China Unveils World’s Largest Radio Telescope   Leave a comment


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BBC

Nestling in a vast natural crater, China’s giant is about to come alive.

A colossal, steeply curved dish glints in the sunlight, surrounded by jagged mountains that cut into the sky. Construction workers, busy putting the finishing touches to this structure, look tiny against the huge backdrop. This is the largest radio telescope ever built, measuring 500m (1,640ft) across.

“In China, in astronomy, we’re far behind the world,” says Prof Peng Bo, the deputy project manager of the Five-hundred-metre Aperture Spherical Telescope – or Fast for short.

We used to have to go abroad, to use telescopes outside China. I think it’s time for us to build something in China.”

Situated in Guizhou Province, in the south-west of the country, Fast dwarfs all other radio telescopes.

The former record-holder was the Aricebo Observatory, in Puerto Rico, with a diameter of 305m (1,000ft).

The Lovell telescope at Jodrell Bank in the north of England measures 76m (249ft) across.

This isn’t simply one-upmanship – bigger really is better when it comes to radio astronomy.

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While some telescopes, such as the Hubble Space Telescope, use light to see the visible Universe, a radio telescope is more like a giant ear “listening” for radio waves emitted by objects in deepest space.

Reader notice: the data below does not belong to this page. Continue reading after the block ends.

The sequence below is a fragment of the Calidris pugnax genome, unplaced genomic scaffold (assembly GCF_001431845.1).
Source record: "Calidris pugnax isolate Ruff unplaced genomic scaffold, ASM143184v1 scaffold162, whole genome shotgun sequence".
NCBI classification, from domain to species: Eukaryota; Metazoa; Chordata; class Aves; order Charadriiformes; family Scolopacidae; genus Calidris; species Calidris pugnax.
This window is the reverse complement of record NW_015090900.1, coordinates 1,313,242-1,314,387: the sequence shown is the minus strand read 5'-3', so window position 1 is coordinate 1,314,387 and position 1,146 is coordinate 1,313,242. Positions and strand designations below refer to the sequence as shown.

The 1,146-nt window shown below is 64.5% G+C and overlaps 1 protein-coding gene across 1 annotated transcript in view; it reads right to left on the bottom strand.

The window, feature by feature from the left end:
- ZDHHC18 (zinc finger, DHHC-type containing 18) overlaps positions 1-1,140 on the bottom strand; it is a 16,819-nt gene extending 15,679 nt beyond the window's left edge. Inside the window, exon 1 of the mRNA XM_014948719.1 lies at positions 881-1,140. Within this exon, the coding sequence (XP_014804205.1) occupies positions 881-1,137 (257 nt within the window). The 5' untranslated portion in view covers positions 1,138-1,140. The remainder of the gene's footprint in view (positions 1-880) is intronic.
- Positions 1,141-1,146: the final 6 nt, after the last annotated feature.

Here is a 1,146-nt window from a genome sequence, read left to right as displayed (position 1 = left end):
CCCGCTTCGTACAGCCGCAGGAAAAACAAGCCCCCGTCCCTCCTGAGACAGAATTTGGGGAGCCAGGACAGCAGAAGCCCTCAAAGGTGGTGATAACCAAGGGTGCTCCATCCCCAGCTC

Like light, radio waves are a form of electromagnetic radiation – but they have extremely long wavelengths, ranging from about a millimetre to more than 100km in length.

And because these cosmic signals have travelled for great distances in space they are also incredibly weak.

This is why radio telescopes need to be big – the larger the dish, the more signals it can collect.

China’s new telescope is so large that the team hopes it will pick up radio waves from the far reaches of the cosmos.

The telescope will be searching for ancient signals of hydrogen – one of the building blocks of the early Universe – to try to understand how the cosmos evolved.

It will also be hunting for new stars – in particular a rapidly rotating and extremely dense type of star called a pulsar – and it will even join the hunt for extraterrestrial life.

“The search for extraterrestrial life is a very hot topic for every telescope – and also for the public. I think Fast can make a contribution,” Peng says.

It took 10 years of trawling through satellite images of the Chinese countryside to find a natural depression big enough to fit the telescope inside.

But construction has taken place in record time – just over five years, and it’s nearly complete.

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Posted May 24, 2016 by markosun in Science, Space

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